Film, Form, and Culture w/ DVD-ROM / Edition 3

Film, Form, and Culture w/ DVD-ROM / Edition 3

by Robert Kolker
     
 

ISBN-10: 0073123617

ISBN-13: 9780073123615

Pub. Date: 08/02/2005

Publisher: McGraw-Hill Higher Education

This text looks at film from part to whole—from the shot and the cut to the cultural, political, and economic contexts in which films are made. "Teaching Film is about getting control of the image and handing that control over to students," argues author Robert Kolker, and that's just what he does in his teaching and writing about film, including in this

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Overview

This text looks at film from part to whole—from the shot and the cut to the cultural, political, and economic contexts in which films are made. "Teaching Film is about getting control of the image and handing that control over to students," argues author Robert Kolker, and that's just what he does in his teaching and writing about film, including in this outstanding textbook and DVD-ROM package.

The new edition includes more detailed discussion of the shot, composition, editing, and genre; a thorough discussion of the technical and aesthetic changes resulting from film's digital transformation; and a revised discussion of the cultural context of film. The companion interactive DVD-ROM includes segments from classic and contemporary films, with explanatory text, stills, and animations illustrating key film elements and strategies.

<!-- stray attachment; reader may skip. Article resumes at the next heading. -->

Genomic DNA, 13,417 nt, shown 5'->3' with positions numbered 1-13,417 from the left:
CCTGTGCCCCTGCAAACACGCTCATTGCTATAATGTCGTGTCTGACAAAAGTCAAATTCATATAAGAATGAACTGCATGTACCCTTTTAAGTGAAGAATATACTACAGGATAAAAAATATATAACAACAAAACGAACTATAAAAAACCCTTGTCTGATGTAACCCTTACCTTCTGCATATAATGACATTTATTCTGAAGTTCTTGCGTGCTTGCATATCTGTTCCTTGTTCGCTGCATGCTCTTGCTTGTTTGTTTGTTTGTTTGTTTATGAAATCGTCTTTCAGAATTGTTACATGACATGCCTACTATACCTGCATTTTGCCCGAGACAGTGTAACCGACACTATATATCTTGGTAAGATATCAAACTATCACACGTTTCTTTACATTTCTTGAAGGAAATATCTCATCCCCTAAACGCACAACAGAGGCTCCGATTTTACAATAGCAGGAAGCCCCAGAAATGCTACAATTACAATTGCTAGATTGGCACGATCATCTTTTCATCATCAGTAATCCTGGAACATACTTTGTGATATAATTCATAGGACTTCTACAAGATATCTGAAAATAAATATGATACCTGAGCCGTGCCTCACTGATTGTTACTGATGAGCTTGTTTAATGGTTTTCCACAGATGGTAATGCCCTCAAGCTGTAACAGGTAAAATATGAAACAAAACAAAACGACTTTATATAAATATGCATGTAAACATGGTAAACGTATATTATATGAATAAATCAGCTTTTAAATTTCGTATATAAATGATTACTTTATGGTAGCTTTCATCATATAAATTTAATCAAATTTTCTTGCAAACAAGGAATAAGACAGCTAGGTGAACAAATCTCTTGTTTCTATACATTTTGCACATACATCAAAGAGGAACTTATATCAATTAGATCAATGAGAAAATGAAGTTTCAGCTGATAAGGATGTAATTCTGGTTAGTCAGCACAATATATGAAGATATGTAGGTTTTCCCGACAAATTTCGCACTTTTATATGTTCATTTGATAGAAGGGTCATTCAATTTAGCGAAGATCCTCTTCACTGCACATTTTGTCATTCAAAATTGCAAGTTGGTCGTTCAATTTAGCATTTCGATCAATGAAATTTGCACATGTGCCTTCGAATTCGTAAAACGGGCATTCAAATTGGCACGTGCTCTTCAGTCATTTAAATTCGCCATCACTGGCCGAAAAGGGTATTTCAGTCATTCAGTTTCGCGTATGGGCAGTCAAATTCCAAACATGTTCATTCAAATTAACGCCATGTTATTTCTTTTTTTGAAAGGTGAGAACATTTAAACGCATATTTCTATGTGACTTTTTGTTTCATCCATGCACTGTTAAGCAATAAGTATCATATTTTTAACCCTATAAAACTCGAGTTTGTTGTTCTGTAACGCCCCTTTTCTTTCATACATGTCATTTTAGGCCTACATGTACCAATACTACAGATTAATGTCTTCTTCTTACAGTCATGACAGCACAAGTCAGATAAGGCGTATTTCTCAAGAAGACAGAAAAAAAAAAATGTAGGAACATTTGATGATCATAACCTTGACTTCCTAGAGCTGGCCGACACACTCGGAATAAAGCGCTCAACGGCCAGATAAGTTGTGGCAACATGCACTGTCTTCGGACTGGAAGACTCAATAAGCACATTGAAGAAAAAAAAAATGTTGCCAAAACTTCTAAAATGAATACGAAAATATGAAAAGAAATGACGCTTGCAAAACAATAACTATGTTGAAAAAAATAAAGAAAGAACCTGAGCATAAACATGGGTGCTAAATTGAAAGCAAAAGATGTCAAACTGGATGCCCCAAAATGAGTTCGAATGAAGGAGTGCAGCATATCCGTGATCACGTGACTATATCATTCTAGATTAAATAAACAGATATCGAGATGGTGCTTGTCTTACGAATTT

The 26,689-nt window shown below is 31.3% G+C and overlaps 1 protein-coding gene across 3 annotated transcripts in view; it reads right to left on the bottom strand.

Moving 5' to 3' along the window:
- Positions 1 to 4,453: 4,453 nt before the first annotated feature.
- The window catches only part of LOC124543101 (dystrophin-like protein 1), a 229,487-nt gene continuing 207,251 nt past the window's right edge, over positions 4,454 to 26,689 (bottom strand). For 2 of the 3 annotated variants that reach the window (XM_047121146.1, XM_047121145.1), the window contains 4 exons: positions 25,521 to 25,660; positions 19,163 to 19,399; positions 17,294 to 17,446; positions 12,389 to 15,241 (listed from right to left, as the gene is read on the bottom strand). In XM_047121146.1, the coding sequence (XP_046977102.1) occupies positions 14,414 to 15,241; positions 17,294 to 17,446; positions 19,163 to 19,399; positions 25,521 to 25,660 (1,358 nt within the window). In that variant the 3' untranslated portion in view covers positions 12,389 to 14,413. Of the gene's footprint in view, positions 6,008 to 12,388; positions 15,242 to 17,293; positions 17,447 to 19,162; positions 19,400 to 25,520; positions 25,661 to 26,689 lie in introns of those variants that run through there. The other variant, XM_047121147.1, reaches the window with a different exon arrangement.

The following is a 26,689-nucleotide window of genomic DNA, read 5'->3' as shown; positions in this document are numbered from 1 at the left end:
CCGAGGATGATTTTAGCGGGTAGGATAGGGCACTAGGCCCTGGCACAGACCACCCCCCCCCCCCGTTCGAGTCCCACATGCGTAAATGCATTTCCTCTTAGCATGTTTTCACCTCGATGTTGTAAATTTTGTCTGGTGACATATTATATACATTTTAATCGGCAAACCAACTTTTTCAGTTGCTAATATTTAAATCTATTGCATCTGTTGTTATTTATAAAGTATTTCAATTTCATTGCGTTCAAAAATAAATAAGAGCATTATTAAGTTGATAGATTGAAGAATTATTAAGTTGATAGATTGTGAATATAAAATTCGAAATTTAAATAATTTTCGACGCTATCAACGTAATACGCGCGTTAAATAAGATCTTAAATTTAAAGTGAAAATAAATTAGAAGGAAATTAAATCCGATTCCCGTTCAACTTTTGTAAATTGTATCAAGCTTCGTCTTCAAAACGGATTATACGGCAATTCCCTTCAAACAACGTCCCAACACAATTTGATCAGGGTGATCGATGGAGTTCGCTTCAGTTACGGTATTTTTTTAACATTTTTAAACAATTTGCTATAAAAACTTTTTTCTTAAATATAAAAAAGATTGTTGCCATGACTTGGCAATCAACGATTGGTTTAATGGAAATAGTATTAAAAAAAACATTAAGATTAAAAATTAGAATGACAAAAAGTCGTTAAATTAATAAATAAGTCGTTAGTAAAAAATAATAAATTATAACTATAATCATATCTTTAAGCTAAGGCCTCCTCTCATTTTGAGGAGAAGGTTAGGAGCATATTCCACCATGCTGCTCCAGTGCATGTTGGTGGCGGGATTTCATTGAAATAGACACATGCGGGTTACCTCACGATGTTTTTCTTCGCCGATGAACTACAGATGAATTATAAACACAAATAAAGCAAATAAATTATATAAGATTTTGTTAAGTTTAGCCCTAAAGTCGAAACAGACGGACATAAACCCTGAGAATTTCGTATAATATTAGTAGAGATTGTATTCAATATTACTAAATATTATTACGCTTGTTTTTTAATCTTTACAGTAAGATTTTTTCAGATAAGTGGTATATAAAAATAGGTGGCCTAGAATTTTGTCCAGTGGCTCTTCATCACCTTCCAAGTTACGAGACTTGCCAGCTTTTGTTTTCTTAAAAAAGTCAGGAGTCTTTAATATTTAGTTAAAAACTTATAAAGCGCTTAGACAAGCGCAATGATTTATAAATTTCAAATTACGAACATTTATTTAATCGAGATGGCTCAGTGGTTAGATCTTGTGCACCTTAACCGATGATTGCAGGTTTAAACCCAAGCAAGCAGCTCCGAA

Product Details

ISBN-13:
9780073123615
Publisher:
McGraw-Hill Higher Education
Publication date:
08/02/2005
Edition description:
Older Edition
Pages:
326
Sales rank:
351,024
Product dimensions:
7.30(w) x 9.00(h) x 0.60(d)

Related Subjects

Table of Contents

Preface

Introduction

Chapter One: Image and Reality

IMAGES OF IMAGES

The “Truth” of the Image

The Urge to Represent “Reality”

Perspective and the Pleasures of Tricking the Eye

Photography and Reality

Manipulation of the Image

Reality as Image

FROM THE PHOTOGRAPHIC TO THE CINEMATIC IMAGE

Moving Images

NOTES AND REFERENCES

Chapter Two: Formal Structures: How Films Tell Their Stories

THE IMAGE, THE WORLD, AND THE FILM STUDIO

From Image to Narrative

THE ECONOMICS OF THE IMAGE

The System Develops: Buster Keaton and Charlie Chaplin

The Growth of Corporate Filmmaking

THE CLASSICAL HOLLYWOOD STYLE

Fabricating the Image

The Whole and Its Parts

Making the Parts Invisible

Story, Plot, and Narration

Convention And Consciousness

Notes and References

Chapter Three: Building Blocks I: The Shot

THE SHOT

COMPOSITION: THE SIZE OF THE FRAME

Cinerama

Anamorphic and “Flat” Wide Screen Processes

Loss of Standards

HOW COMPOSITION WORKS

Composition in Early Cinema

D.W. Griffith

The 90-degree Rule

The Studios and the Shot

MISE-EN-SCÈNE, GERMAN EXPRESSIONISM, EXCEPTIONS TO THE RULES

MISE-EN-SCÈNE IN STERNBERG, MURNAU, AND HITCHCOCK

ORSON WELLES AND THE REINVENTION OF COMPOSITION

Deep Focus and The Long Take

WORKING AGAINST THE RULES

LIGHTING AND COLOR

COMPOSING IN WIDE SCREEN

THE MOVING CAMERA

NOTES AND REFERENCES

Chapter Four: Building Blocks II: The Cut

THE DEVELOPMENT OF CONTINUITY CUTTING

Griffith and Cutting

Shot/Reverse Shot

Point Of View

Sight Lines

The 180-degree Rule

CONVENTION, CULTURE, RESISTANCE

Gender

Coding

Responses To Conventional Cutting

Eisensteinian Montage

The Narrative of the Classical Style